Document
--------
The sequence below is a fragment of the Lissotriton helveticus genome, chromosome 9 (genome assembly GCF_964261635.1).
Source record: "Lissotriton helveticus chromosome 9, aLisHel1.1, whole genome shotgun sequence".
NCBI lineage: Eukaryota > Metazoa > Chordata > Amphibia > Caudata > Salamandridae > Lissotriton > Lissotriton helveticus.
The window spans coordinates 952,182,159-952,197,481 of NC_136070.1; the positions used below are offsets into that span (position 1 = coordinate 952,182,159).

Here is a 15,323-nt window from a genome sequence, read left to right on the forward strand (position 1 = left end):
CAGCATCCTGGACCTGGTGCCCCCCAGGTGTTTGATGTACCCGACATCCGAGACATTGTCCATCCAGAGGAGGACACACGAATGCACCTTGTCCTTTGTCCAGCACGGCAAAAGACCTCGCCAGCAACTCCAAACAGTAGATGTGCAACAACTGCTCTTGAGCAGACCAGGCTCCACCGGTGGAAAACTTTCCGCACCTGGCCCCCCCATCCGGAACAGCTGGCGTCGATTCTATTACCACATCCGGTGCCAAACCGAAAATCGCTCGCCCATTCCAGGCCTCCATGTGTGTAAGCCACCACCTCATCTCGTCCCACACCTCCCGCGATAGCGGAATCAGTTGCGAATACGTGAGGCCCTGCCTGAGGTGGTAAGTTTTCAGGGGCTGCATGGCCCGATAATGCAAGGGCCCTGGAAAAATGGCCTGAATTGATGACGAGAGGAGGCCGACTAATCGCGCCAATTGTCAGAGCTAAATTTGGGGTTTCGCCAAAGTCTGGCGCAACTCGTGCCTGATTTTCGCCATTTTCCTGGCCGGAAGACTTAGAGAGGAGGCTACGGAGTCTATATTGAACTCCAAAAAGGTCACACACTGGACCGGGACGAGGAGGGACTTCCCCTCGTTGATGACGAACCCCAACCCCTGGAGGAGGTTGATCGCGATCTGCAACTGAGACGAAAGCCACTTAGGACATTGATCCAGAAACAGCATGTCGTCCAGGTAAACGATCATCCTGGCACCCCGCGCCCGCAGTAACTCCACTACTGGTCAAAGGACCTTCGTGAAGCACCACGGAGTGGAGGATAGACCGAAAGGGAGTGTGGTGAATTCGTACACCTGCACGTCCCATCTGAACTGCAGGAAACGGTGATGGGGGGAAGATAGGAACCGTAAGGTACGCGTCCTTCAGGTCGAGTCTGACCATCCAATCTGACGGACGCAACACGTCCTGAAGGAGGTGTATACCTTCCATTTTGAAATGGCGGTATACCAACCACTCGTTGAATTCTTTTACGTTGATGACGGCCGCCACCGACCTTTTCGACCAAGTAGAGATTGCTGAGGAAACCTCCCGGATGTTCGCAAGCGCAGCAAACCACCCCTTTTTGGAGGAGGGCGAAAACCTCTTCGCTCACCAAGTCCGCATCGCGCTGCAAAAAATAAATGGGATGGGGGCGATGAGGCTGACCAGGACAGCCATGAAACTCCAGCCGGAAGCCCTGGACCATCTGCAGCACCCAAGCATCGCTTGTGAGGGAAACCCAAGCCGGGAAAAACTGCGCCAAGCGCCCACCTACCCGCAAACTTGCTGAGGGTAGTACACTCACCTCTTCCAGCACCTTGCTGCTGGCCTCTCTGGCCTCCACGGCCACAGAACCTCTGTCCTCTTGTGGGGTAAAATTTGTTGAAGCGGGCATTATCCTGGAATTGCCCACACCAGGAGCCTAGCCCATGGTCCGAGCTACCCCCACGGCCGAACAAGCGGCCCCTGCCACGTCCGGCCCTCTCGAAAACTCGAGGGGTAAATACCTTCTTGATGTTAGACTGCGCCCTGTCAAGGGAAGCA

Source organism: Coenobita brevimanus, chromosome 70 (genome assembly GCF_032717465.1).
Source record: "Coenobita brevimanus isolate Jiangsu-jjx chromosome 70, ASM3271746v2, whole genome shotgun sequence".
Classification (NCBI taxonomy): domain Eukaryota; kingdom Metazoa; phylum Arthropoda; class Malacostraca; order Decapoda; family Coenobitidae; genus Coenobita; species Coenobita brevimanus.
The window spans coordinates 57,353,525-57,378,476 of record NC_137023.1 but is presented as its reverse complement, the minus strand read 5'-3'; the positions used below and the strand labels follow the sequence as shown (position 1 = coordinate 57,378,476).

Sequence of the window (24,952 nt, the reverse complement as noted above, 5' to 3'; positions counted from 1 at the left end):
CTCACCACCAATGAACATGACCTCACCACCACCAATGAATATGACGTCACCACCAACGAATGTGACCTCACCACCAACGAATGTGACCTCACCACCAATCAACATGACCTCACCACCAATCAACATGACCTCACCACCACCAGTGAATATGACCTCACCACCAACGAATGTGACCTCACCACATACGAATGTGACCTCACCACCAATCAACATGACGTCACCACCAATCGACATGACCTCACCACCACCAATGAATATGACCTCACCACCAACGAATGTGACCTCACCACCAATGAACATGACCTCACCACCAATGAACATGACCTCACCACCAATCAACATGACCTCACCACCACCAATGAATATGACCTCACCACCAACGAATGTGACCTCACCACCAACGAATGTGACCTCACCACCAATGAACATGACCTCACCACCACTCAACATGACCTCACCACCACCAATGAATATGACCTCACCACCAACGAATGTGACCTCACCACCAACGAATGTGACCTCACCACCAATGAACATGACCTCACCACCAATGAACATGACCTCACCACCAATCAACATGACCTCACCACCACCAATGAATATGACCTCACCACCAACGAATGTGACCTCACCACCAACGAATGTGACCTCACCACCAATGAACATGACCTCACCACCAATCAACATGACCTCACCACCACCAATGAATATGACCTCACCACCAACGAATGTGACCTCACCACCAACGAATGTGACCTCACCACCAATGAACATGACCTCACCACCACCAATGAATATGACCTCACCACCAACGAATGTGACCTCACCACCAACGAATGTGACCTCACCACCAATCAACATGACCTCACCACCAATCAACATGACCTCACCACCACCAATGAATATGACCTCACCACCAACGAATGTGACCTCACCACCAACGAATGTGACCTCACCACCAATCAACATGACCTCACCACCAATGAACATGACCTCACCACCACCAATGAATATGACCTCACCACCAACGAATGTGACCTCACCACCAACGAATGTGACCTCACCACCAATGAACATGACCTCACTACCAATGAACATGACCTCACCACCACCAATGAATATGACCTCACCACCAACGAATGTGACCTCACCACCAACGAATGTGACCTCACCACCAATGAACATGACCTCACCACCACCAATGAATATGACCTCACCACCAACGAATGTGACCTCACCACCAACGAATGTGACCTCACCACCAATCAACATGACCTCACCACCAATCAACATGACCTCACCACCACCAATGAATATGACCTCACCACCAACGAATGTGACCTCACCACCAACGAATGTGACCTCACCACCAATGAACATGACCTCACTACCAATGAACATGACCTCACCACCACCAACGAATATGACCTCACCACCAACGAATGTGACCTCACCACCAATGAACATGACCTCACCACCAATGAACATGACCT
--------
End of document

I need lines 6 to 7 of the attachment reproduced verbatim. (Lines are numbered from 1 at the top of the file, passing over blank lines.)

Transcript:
CAGCATCCTGGACCTGGTGCCCCCCAGGTGTTTGATGTACCCGACATCCGAGACATTGTCCATCCAGAGGAGGACACACGAATGCACCTTGTCCTTTGTCCAGCACGGCAAAAGACCTCGCCAGCAACTCCAAACAGTAGATGTGCAACAACTGCTCTTGAGCAGACCAGGCTCCACCGGTGGAAAACTTTCCGCACCTGGCCCCCCCATCCGGAACAGCTGGCGTCGATTCTATTACCACATCCGGTGCCAAACCGAAAATCGCTCGCCCATTCCAGGCCTCCATGTGTGTAAGCCACCACCTCATCTCGTCCCACACCTCCCGCGATAGCGGAATCAGTTGCGAATACGTGAGGCCCTGCCTGAGGTGGTAAGTTTTCAGGGGCTGCATGGCCCGATAATGCAAGGGCCCTGGAAAAATGGCCTGAATTGATGACGAGAGGAGGCCGACTAATCGCGCCAATTGTCAGAGCTAAATTTGGGGTTTCGCCAAAGTCTGGCGCAACTCGTGCCTGATTTTCGCCATTTTCCTGGCCGGAAGACTTAGAGAGGAGGCTACGGAGTCTATATTGAACTCCAAAAAGGTCACACACTGGACCGGGACGAGGAGGGACTTCCCCTCGTTGATGACGAACCCCAACCCCTGGAGGAGGTTGATCGCGATCTGCAACTGAGACGAAAGCCACTTAGGACATTGATCCAGAAACAGCATGTCGTCCAGGTAAACGATCATCCTGGCACCCCGCGCCCGCAGTAACTCCACTACTGGTCAAAGGACCTTCGTGAAGCACCACGGAGTGGAGGATAGACCGAAAGGGAGTGTGGTGAATTCGTACACCTGCACGTCCCATCTGAACTGCAGGAAACGGTGATGGGGGGAAGATAGGAACCGTAAGGTACGCGTCCTTCAGGTCGAGTCTGACCATCCAATCTGACGGACGCAACACGTCCTGAAGGAGGTGTATACCTTCCATTTTGAAATGGCGGTATACCAACCACTCGTTGAATTCTTTTACGTTGATGACGGCCGCCACCGACCTTTTCGACCAAGTAGAGATTGCTGAGGAAACCTCCCGGATGTTCGCAAGCGCAGCAAACCACCCCTTTTTGGAGGAGGGCGAAAACCTCTTCGCTCACCAAGTCCGCATCGCGCTGCAAAAAATAAATGGGATGGGGGCGATGAGGCTGACCAGGACAGCCATGAAACTCCAGCCGGAAGCCCTGGACCATCTGCAGCACCCAAGCATCGCTTGTGAGGGAAACCCAAGCCGGGAAAAACTGCGCCAAGCGCCCACCTACCCGCAAACTTGCTGAGGGTAGTACACTCACCTCTTCCAGCACCTTGCTGCTGGCCTCTCTGGCCTCCACGGCCACAGAACCTCTGTCCTCTTGTGGGGTAAAATTTGTTGAAGCGGGCATTATCCTGGAATTGCCCACACCAGGAGCCTAGCCCATGGTCCGAGCTACCCCCACGGCCGAACAAGCGGCCCCTGCCACGTCCGGCCCTCTCGAAAACTCGAGGGGTAAATACCTTCTTGATGTTAGACTGCGCCCTGTCAAGGGAAGCA

Source organism: Coenobita brevimanus, chromosome 70 (genome assembly GCF_032717465.1).